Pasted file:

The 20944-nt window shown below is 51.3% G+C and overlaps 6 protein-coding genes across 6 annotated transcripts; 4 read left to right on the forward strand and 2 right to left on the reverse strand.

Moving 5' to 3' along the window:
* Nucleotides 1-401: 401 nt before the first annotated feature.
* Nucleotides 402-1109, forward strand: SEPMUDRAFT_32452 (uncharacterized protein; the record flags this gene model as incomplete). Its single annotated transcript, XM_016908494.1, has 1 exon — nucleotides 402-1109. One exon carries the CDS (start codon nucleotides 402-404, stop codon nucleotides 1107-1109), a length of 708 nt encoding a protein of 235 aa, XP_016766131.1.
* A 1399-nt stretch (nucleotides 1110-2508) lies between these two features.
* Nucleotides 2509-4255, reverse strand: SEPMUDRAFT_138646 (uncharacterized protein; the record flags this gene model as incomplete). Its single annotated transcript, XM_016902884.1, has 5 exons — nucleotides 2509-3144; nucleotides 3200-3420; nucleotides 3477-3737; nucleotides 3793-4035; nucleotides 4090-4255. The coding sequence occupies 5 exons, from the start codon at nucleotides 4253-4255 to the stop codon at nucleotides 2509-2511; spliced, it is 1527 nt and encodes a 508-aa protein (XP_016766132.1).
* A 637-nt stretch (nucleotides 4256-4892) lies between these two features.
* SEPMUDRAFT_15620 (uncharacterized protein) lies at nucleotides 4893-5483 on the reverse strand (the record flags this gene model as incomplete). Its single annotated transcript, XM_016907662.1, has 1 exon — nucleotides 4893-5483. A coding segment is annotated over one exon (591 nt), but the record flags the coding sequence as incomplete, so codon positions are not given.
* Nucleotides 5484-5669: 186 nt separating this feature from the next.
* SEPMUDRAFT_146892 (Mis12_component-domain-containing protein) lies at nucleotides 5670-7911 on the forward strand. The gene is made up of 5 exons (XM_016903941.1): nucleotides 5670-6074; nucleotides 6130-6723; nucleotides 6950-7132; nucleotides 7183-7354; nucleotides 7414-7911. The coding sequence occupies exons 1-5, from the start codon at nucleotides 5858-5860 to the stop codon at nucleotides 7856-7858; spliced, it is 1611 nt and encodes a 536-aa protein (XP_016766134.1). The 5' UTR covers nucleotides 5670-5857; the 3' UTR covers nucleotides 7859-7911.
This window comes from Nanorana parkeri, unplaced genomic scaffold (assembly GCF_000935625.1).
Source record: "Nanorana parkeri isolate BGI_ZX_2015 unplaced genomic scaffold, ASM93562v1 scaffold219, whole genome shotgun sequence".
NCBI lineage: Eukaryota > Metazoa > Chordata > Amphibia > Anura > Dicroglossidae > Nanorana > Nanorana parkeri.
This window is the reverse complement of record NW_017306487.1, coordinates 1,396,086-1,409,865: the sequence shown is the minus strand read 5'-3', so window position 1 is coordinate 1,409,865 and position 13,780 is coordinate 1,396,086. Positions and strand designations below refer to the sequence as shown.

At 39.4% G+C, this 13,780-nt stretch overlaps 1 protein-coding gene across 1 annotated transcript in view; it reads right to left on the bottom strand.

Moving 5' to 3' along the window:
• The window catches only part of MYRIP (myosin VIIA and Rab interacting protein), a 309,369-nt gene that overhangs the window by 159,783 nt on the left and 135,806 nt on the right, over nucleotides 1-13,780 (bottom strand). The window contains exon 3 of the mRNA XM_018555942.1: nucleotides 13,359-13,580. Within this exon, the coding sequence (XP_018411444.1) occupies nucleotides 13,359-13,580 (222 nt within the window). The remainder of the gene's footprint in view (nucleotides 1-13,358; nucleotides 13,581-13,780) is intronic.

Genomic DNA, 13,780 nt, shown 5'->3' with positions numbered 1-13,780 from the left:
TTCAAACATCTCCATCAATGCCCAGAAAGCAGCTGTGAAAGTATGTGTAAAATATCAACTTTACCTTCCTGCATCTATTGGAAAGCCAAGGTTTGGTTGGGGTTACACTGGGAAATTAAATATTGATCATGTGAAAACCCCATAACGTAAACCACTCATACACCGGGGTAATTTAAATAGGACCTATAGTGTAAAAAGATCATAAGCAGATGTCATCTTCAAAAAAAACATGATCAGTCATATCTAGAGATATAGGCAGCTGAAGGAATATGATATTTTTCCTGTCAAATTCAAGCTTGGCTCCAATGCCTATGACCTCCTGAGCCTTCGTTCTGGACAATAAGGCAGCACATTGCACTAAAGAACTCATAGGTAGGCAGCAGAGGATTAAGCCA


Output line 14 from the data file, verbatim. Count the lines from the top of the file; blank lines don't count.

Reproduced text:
This window is the reverse complement of record NW_017306487.1, coordinates 1,396,086-1,409,865: the sequence shown is the minus strand read 5'-3', so window position 1 is coordinate 1,409,865 and position 13,780 is coordinate 1,396,086. Positions and strand designations below refer to the sequence as shown.